By Natasha Chabbra
The jurisdiction of the International Criminal Court, since its inception, has been firmly rooted in the principle of voluntary participation through ratification of the Rome Statute. In 2018, the Pre-Trial Chamber of the International Criminal Court authorised an investigation into the alleged deportation of the Rohingya population, based on the transboundary nature of that crime in Bangladesh, raising the interesting possibility that jurisdiction can be established for crimes committed by a State not party to the Rome Statute.
“I don’t have any physical injuries. For me the psychological and emotional damage was the hardest part. I’ve tried to get over it but it left me with scars. This wound will live with me for a lifetime.”
The ongoing civil war in Syria has come at a great cost to the people of Syria who have been subjected to atrocities and violence and with many Syrian refugees residing in Jordan, is one example of where the Chamber’s decision could create jurisdiction for crimes committed at least partially in the territory of a State party by nationals of a State not party to the Statute.
To date, there has been limited recourse for crimes against humanity committed by the Assad regime. Many international legal scholars, as well as the United Nations and human rights organisations, have contemplated the need for criminal accountability for the atrocities that have taken place in Syria. Several proposed avenues for justice in this context have been suggested but progressed with limited success. For example, while the UN Security Council has the power to refer matters to the ICC, seven draft resolutions on the war in Syria have been vetoed by at least one permanent member at any given time. In September 2018, the ICC Pre-Trial Chamber issued a decision in relation to jurisdiction over crimes committed against the minority Rohingya population of Myanmar.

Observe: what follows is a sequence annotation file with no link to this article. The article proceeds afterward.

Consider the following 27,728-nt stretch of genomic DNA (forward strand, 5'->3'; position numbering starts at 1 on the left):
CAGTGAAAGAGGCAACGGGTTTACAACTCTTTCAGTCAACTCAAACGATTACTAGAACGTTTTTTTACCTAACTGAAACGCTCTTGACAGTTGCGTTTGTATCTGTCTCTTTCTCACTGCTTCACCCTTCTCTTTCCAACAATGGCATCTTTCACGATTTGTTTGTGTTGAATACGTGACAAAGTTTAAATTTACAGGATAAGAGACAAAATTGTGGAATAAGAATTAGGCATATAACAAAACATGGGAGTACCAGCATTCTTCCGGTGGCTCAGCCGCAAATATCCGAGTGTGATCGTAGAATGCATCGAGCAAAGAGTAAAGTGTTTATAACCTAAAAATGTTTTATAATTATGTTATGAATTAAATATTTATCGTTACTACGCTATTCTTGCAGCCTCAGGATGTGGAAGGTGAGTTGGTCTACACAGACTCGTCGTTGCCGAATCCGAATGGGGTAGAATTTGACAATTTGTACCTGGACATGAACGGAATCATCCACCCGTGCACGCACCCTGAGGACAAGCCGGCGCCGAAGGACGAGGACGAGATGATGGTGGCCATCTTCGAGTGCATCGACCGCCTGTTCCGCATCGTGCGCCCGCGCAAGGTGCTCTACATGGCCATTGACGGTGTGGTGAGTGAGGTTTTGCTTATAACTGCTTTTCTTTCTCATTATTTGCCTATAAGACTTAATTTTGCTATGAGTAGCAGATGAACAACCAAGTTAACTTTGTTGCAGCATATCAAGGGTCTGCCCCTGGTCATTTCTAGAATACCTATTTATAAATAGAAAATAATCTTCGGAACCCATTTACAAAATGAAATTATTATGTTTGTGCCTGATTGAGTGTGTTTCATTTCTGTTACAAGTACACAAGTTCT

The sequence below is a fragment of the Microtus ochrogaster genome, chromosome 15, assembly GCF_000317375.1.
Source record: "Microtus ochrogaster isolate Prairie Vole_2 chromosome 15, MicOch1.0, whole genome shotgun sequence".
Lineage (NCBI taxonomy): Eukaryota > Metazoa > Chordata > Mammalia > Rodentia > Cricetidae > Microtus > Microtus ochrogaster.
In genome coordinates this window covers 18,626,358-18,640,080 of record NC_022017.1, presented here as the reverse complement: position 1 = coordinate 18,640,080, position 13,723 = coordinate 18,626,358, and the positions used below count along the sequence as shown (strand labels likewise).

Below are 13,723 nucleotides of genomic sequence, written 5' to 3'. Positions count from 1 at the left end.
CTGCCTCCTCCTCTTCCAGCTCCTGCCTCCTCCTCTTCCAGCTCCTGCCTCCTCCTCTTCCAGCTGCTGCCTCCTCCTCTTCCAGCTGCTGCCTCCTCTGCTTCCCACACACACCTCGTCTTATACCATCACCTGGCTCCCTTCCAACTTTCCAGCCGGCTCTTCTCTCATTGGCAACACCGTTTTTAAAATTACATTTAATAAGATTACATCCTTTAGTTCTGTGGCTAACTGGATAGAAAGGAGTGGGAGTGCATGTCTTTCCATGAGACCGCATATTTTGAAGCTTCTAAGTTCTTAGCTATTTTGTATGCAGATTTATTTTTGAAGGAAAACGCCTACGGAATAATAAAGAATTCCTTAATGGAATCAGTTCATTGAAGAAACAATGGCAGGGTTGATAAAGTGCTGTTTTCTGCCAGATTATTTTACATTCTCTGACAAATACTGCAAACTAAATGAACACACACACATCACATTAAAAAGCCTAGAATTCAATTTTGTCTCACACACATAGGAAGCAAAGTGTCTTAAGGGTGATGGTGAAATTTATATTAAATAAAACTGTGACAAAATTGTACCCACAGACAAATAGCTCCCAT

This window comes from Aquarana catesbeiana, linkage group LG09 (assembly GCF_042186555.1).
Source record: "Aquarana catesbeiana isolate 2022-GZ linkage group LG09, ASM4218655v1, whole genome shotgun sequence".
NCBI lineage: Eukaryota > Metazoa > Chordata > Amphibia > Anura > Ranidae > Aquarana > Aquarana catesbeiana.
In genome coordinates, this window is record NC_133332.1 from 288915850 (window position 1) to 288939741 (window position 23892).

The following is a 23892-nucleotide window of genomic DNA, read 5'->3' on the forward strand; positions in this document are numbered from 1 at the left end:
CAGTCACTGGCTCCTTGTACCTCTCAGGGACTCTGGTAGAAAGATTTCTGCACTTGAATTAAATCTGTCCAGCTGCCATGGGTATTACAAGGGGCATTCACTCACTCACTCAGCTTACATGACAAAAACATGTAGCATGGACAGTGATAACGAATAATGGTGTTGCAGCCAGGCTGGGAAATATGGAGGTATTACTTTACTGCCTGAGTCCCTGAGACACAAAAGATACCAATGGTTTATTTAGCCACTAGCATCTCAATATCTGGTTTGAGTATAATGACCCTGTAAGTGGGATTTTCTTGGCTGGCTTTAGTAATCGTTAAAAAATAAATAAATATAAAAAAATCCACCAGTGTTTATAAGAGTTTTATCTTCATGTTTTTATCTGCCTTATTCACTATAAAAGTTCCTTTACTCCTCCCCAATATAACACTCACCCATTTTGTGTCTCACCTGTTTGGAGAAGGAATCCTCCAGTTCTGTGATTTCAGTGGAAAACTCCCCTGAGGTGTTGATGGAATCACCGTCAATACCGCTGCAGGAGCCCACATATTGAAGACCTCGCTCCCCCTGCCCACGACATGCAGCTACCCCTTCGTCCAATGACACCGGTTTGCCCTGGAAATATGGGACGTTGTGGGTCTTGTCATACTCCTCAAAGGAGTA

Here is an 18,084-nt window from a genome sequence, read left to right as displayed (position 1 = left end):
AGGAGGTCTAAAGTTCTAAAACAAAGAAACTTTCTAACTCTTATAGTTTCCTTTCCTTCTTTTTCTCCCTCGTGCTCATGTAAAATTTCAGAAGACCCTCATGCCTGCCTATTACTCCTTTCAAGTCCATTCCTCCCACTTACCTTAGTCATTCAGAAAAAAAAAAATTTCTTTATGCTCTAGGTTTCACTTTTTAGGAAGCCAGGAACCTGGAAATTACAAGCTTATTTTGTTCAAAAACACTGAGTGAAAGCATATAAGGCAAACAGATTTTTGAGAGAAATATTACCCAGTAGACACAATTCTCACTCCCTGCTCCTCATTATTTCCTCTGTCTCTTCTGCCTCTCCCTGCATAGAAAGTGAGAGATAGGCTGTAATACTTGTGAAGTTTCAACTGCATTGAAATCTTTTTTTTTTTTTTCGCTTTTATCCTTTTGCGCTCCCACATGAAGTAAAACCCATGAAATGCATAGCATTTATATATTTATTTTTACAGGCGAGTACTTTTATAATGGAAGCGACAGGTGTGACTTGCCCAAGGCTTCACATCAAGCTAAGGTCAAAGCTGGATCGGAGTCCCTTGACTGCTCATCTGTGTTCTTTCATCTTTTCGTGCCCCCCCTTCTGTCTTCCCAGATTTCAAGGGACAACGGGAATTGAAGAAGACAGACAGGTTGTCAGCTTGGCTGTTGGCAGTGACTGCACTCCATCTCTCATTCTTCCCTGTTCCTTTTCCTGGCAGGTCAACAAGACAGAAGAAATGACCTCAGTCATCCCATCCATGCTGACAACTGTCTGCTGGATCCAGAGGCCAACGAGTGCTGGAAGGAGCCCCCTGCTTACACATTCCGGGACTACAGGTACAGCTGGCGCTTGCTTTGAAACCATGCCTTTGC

In September 2018, the Chamber stated that the crime of deportation necessarily involves “displacement across international borders, which means that the conduct related to this crime necessarily takes place on the territories of at least two States.” By virtue of the deportation of the Rohingya population directly from Myanmar where the crime was initiated, to Bangladesh where the crime was completed, the Court found that it could, in principle, exercise jurisdiction over the relevant crimes.
The Guernica Centre for International Justice in London filed a submission with the ICC Prosecutor in July 2018 arguing the case that Syrian civilians have been deported to Jordan in a manner akin to that of the Rohingya. Guernica emphasized the gravity of the crimes committed and the need for accountability in the case of Syria. In their Amicus Curiae Observations, Guernica argued that like Bangladesh, Jordan is a party to the Rome Statute and therefore capable of conferring jurisdiction for the crime of deportation committed against Syrians into Jordanian territory.
In the case of justice for crimes committed against the Syrian population, there are a number of parallels between the situation concerning the Rohingya in Bangladesh and Syrians in Jordan, the most important common factor being deportation. In a press statement, Guernica expressed hopefulness that the Court would “accept the argument that it has jurisdiction over certain crimes suffered by the Syrian civil population.” Whilst the acts committed against the Rohingya and Syrian populations may be different in terms of specific factual circumstances, both events satisfy the legal elements required; thus, the ICC should find that jurisdiction also exists for Syrian refugees in Jordan to take a claim to the ICC.
The approach of the Pre-Trial Chamber is a novel and innovative one for establishing jurisdiction for serious international crimes that may otherwise go unpunished. This approach is not without risks and challenges, including whether States are likely to support an approach to establishing jurisdiction that may be seen as conflicting with the principle of State sovereignty.
Natasha Chabbra is an LLM graduate of The Australian National University with an interest in researching complex humanitarian emergencies and their impact on human rights. Natasha has professional experience in disaster resilience policy and refugee protection issues. The full article is published in the APJIHL 2020 Edition.